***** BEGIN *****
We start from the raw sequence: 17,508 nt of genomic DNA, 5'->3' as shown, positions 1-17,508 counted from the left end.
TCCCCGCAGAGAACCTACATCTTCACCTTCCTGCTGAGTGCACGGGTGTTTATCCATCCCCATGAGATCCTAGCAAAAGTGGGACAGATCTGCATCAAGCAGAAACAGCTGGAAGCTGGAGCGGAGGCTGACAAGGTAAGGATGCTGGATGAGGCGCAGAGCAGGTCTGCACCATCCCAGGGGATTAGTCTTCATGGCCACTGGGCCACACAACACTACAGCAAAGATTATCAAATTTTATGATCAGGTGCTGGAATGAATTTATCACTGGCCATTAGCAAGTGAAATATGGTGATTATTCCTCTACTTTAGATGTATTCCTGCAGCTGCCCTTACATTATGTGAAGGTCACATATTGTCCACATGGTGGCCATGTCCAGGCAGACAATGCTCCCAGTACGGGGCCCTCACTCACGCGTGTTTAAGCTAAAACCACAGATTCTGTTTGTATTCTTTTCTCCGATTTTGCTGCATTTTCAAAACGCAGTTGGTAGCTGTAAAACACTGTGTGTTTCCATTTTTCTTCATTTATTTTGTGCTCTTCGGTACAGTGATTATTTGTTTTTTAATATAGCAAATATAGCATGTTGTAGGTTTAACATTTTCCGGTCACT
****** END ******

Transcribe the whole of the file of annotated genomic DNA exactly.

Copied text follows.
We start from the raw sequence: 17,508 nt of genomic DNA, 5'->3' as shown, positions 1-17,508 counted from the left end.
TCCCCGCAGAGAACCTACATCTTCACCTTCCTGCTGAGTGCACGGGTGTTTATCCATCCCCATGAGATCCTAGCAAAAGTGGGACAGATCTGCATCAAGCAGAAACAGCTGGAAGCTGGAGCGGAGGCTGACAAGGTAAGGATGCTGGATGAGGCGCAGAGCAGGTCTGCACCATCCCAGGGGATTAGTCTTCATGGCCACTGGGCCACACAACACTACAGCAAAGATTATCAAATTTTATGATCAGGTGCTGGAATGAATTTATCACTGGCCATTAGCAAGTGAAATATGGTGATTATTCCTCTACTTTAGATGTATTCCTGCAGCTGCCCTTACATTATGTGAAGGTCACATATTGTCCACATGGTGGCCATGTCCAGGCAGACAATGCTCCCAGTACGGGGCCCTCACTCACGCGTGTTTAAGCTAAAACCACAGATTCTGTTTGTATTCTTTTCTCCGATTTTGCTGCATTTTCAAAACGCAGTTGGTAGCTGTAAAACACTGTGTGTTTCCATTTTTCTTCATTTATTTTGTGCTCTTCGGTACAGTGATTATTTGTTTTTTAATATAGCAAATATAGCATGTTGTAGGTTTAACATTTTCCGGTCACT